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JFK Makes Rick Santorum Want To Vomit

Yesterday on ABC's This Week with George Stephanopolous, presidential candidate Rick Santorum made clear his disdain for President John F. Kennedy's stance on religion in politics:
STEPHANOPOULOS: You have also spoken out about the issue of religion in politics, and early in the campaign, you talked about John F. Kennedy's famous speech to the Baptist ministers in Houston back in 1960. Here is what you had to say.

(BEGIN VIDEO CLIP)

SANTORUM: Earlier (ph) in my political career, I had the opportunity to read the speech, and I almost threw up. You should read the speech.

(END VIDEO CLIP)

STEPHANOPOULOS: That speech has been read, as you know, by millions of Americans. Its themes were echoed in part by Mitt Romney in the last campaign. Why did it make you throw up?

SANTORUM: Because the first line, first substantive line in the speech says, "I believe in America where the separation of church and state is absolute." I don't believe in an America where the separation of church and state is absolute. The idea that the church can have no influence or no involvement in the operation of the state is absolutely antithetical to the objectives and vision of our country.

This is the First Amendment. The First Amendment says the free exercise of religion. That means bringing everybody, people of faith and no faith, into the public square. Kennedy for the first time articulated the vision saying, no, faith is not allowed in the public square. I will keep it separate. Go on and read the speech. I will have nothing to do with faith. I won't consult with people of faith. It was an absolutist doctrine that was abhorrent (ph) at the time of 1960. And I went down to Houston, Texas 50 years almost to the day, and gave a speech and talked about how important it is for everybody to feel welcome in the public square. People of faith, people of no faith, and be able to bring their ideas, to bring their passions into the public square and have it out. James Madison—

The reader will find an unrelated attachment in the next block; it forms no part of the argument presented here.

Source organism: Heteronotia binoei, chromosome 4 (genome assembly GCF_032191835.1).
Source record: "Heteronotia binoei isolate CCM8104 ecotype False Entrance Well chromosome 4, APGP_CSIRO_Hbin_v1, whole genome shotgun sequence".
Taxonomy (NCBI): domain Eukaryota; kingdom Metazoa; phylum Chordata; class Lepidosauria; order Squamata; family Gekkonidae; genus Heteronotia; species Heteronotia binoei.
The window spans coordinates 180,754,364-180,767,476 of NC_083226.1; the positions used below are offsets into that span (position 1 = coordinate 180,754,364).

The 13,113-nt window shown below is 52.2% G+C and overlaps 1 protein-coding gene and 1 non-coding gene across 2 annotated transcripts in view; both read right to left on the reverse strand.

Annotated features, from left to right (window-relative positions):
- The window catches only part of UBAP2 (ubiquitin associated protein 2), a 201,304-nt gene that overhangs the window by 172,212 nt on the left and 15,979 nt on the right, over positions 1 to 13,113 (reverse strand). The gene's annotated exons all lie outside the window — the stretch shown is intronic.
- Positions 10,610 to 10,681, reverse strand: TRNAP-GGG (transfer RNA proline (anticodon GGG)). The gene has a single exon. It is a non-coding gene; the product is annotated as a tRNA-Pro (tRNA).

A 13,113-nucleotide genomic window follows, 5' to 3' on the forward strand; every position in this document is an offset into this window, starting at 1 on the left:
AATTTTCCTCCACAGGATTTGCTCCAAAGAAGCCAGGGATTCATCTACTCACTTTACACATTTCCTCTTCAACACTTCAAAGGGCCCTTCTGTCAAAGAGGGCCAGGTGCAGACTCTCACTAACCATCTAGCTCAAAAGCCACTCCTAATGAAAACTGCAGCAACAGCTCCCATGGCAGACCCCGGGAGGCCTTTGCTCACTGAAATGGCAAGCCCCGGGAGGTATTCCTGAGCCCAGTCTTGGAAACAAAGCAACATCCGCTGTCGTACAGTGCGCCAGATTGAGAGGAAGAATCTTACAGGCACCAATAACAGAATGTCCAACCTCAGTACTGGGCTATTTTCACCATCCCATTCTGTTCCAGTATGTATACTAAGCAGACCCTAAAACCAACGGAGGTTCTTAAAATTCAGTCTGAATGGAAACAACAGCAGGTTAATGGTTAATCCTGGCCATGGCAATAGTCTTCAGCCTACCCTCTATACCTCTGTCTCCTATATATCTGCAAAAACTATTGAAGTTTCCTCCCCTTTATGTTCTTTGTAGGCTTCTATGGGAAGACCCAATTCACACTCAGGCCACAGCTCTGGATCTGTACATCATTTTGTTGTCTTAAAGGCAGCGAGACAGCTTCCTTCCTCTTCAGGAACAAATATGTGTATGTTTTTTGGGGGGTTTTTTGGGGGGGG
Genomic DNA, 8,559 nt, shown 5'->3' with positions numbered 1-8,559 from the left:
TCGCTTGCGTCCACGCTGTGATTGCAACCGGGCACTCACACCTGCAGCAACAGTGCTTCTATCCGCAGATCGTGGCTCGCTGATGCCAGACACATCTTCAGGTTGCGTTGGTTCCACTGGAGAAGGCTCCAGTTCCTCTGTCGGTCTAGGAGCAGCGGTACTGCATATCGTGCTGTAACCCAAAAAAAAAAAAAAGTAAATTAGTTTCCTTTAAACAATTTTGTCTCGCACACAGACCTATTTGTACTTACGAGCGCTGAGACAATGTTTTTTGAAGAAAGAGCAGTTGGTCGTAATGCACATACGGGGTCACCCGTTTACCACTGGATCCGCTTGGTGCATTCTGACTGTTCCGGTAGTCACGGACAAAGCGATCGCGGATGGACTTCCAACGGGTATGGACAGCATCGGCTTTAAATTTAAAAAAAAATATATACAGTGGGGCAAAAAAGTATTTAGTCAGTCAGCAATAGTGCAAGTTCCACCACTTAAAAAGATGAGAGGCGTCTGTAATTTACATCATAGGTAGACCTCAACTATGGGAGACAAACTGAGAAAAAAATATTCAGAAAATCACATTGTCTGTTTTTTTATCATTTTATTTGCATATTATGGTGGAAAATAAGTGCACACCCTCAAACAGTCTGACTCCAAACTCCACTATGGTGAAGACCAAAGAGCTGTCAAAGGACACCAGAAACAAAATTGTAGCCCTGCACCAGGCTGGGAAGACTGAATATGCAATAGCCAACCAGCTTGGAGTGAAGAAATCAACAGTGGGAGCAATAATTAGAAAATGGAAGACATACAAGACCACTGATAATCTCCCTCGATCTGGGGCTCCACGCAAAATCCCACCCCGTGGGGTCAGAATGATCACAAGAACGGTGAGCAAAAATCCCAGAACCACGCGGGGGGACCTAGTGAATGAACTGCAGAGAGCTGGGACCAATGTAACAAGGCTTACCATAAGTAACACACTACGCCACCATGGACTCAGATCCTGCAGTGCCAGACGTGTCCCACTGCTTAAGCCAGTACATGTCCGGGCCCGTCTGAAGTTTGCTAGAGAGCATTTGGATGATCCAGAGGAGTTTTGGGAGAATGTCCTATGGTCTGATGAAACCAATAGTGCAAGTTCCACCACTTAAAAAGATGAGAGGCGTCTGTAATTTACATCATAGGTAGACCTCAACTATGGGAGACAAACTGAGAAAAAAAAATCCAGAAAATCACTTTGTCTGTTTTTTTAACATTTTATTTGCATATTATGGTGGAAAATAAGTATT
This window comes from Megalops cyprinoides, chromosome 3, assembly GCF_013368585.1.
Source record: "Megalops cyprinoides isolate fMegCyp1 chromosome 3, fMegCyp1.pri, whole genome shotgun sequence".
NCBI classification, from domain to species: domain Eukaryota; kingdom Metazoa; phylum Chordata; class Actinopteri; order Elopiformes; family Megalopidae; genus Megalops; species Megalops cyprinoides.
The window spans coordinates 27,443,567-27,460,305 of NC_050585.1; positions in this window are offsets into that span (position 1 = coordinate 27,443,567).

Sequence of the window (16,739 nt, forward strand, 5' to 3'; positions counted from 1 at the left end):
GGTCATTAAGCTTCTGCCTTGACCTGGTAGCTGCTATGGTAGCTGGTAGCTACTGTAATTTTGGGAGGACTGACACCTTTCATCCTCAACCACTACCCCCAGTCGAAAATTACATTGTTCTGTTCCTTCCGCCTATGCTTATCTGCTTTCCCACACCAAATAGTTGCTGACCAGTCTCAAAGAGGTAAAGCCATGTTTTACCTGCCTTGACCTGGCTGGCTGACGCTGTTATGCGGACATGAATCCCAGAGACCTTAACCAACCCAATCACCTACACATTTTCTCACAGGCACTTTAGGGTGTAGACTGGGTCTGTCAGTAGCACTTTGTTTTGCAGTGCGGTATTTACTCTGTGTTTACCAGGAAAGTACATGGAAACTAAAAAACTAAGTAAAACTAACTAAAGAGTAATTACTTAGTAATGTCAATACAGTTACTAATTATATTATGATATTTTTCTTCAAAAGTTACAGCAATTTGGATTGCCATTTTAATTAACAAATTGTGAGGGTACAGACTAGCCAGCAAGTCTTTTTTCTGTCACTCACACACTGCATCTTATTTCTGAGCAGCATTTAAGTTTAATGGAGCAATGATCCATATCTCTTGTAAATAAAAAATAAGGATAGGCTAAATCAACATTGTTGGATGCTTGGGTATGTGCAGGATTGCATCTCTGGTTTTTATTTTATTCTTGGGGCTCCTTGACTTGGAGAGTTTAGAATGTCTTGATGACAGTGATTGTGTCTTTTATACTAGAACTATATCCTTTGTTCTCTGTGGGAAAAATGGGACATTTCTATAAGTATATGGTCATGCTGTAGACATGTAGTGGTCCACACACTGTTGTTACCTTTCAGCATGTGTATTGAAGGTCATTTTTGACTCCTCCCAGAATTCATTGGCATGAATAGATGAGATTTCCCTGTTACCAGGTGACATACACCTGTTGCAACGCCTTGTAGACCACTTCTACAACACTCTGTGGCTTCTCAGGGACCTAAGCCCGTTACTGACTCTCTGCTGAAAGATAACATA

STEPHANOPOULOS: You think you wanted to throw up?

(CROSSTALK)

SANTORUM: -- the perfect remedy. Well, yes, absolutely, to say that people of faith have no role in the public square? You bet that makes you throw up. What kind of country do we live that says only people of non-faith can come into the public square and make their case? That makes me throw up and it should make every American who is seen from the president, someone who is now trying to tell people of faith that you will do what the government says, we are going to impose our values on you, not that you can't come to the public square and argue against it, but now we're going to turn around and say we're going to impose our values from the government on people of faith, which of course is the next logical step when people of faith, at least according to John Kennedy, have no role in the public square.
Right. Um, no.

The way that I see this, Santorum is bastardizing what President John F. Kennedy said in that famous speech from 1960:
I believe in an America where the separation of church and state is absolute, where no Catholic prelate would tell the president (should he be Catholic) how to act, and no Protestant minister would tell his parishioners for whom to vote; where no church or church school is granted any public funds or political preference; and where no man is denied public office merely because his religion differs from the president who might appoint him or the people who might elect him.

I believe in an America that is officially neither Catholic, Protestant nor Jewish; where no public official either requests or accepts instructions on public policy from the Pope, the National Council of Churches or any other ecclesiastical source; where no religious body seeks to impose its will directly or indirectly upon the general populace or the public acts of its officials; and where religious liberty is so indivisible that an act against one church is treated as an act against all.
Wake up Senator Santorum! Kennedy was not advocating for the complete removal of religion from American life -- as somehow enforced by the federal government. JFK was merely re-stating the ideals of the Founding Fathers; that the government should not be a party to, or offer support towards the forming of a theocracy. The Founders recognized that, while religion can and does have a powerful influence over individuals, it should not have an influence over government.

That is what JFK was talking about -- and he was right.

The idea that separation of church and state somehow hinders the ability for Christians to have a 'role in the public square' is simply ridiculous (because let's keep it real here folks, Santorum is not talking about Jews or Muslims -- but that's a different post for a different day).

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Photo: ABC News